Victor Boudreau, the minister responsible for coming up with $500 million to $600 million in savings, said last week he wants to hold the line on the Department of Social Development’s spending in the upcoming budget.
This will include “looking at things like the means testing they do for nursing homes for example – the financial assessments, looking at people’s ability to pay. Does it always have to be across the board, or can some of these things be wealth based?” Boudreau said.
As it stands, how much a senior pays for care in a nursing home is based, for the most part, on his or her income. Prior to October 2006, how much a senior paid was based on assets, everything from retirement plans, savings, cottages, and non-residential land holdings. New Brunswickers had to pay for 100 per cent of their care until their assets were depleted. The consequences of this formula were devastating for some married couples because the asset calculation comprised the couple’s total assets. This meant the spouse who didn’t need care had to watch his or her assets dwindle away to nothing.
As hard to stomach as that is, a suggestion from bureaucrats on how to beat the system was even worse. In 2003, years before the reform, Elizabeth Martin said if she wanted to hold onto some assets, she should get a divorce. Martin and her husband had been married for 45 years at the time.
“If we get a divorce, half the assets will be mine. If we don’t get a divorce all the assets will be the government’s,” Martin said at the time.
The Social Development budget is the third largest expenditure behind health care and education, and given the demographic projections for the province, it is only going to grow in the foreseeable future. As eager as the Liberals are to rein in spending and generate new revenue, doing it on the backs of seniors who have managed their finances responsibly is a public relations disaster waiting to happen. Not only does it look bad, but it will only lead to games of hide and divest your assets.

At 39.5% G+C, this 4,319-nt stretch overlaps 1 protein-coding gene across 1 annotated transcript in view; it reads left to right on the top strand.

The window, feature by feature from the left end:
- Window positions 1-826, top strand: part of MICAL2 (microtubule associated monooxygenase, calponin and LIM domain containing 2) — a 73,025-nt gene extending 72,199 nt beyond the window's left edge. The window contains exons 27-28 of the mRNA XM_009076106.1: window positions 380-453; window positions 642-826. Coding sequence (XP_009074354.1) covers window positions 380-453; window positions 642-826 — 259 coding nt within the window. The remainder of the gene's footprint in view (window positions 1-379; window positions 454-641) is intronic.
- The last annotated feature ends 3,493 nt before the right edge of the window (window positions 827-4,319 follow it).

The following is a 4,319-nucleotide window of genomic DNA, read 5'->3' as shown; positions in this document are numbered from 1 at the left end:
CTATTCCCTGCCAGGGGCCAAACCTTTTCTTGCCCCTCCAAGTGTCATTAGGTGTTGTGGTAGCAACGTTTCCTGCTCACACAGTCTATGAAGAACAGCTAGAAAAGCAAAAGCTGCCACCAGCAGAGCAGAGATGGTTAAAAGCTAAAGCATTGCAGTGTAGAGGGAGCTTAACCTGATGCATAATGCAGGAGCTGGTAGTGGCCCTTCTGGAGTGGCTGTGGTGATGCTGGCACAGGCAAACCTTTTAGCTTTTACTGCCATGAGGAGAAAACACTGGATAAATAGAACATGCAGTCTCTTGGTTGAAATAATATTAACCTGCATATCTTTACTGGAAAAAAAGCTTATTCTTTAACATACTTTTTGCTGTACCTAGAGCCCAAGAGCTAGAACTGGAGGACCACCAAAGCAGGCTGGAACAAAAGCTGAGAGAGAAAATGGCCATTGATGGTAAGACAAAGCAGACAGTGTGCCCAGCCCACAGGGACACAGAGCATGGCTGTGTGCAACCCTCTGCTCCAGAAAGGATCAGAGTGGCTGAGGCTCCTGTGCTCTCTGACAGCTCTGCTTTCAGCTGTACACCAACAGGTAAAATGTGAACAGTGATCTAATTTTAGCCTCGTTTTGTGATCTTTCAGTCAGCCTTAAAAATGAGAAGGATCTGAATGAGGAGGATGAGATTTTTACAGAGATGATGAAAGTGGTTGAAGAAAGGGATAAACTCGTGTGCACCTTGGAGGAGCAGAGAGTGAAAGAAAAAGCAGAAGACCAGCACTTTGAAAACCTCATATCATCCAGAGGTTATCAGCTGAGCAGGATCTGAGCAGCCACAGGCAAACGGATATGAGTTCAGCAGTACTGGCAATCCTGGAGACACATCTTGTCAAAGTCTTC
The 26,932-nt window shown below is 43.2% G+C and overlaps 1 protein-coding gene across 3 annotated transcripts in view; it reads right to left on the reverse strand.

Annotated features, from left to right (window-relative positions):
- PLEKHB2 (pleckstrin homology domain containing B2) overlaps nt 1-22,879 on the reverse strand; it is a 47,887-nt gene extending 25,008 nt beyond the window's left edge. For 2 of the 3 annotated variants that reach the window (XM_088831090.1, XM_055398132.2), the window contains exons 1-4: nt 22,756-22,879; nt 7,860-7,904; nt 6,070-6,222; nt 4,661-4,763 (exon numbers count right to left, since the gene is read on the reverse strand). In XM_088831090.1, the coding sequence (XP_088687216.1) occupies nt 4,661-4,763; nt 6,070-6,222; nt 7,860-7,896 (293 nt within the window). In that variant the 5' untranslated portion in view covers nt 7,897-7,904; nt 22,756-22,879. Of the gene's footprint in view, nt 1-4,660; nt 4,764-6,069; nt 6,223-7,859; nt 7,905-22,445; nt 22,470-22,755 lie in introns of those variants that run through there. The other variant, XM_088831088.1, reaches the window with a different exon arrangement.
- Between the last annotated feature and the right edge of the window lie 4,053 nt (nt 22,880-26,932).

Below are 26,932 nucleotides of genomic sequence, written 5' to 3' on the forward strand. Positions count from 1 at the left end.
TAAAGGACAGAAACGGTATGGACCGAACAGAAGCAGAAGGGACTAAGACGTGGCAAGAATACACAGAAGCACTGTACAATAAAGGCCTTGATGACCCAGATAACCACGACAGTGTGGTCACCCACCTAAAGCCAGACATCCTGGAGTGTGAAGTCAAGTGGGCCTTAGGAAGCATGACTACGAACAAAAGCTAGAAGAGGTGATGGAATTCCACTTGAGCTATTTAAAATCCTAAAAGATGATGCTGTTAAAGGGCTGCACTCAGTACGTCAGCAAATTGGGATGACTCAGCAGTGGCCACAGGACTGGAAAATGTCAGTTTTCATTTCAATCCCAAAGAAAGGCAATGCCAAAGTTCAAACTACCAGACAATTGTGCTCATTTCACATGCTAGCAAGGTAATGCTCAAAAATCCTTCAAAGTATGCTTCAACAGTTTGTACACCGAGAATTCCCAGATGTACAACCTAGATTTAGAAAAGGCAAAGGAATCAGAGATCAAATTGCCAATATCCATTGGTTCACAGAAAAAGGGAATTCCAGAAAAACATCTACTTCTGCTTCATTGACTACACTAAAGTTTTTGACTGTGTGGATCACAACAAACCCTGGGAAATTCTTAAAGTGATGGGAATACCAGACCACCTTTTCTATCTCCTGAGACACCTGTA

The Liberals are doing the right thing by looking everywhere, but the answer to the Social Development budget might be found in other areas.
People enter nursing homes because they, or their family, are no longer able to take care of themselves. So what can the government do to keep seniors at home longer?
New Brunswick Medical Society president Dr. Camille Haddad says the most cost-effective way to keep people out of hospital is through regular checkups with a family physician. The reason it’s cost effective is because minor problems don’t have the opportunity to become serious ones. Unfortunately there are thousands of people in the capital region without a family doctor. Addressing the shortage will have benefits down the line.
Another way to keep seniors at home longer is through at-home care. Nursing homes should be the last resort. With a little help, the need to seek full-time care can be delayed, saving the government money and families a gut-wrenching decision. Bolstering the home-care program is going to be a must to cope with the “grey tsunami” demographers are predicting.
The Liberals have a number of options to address the Social Development budget, but reintroducing a disastrous policy shouldn’t be one.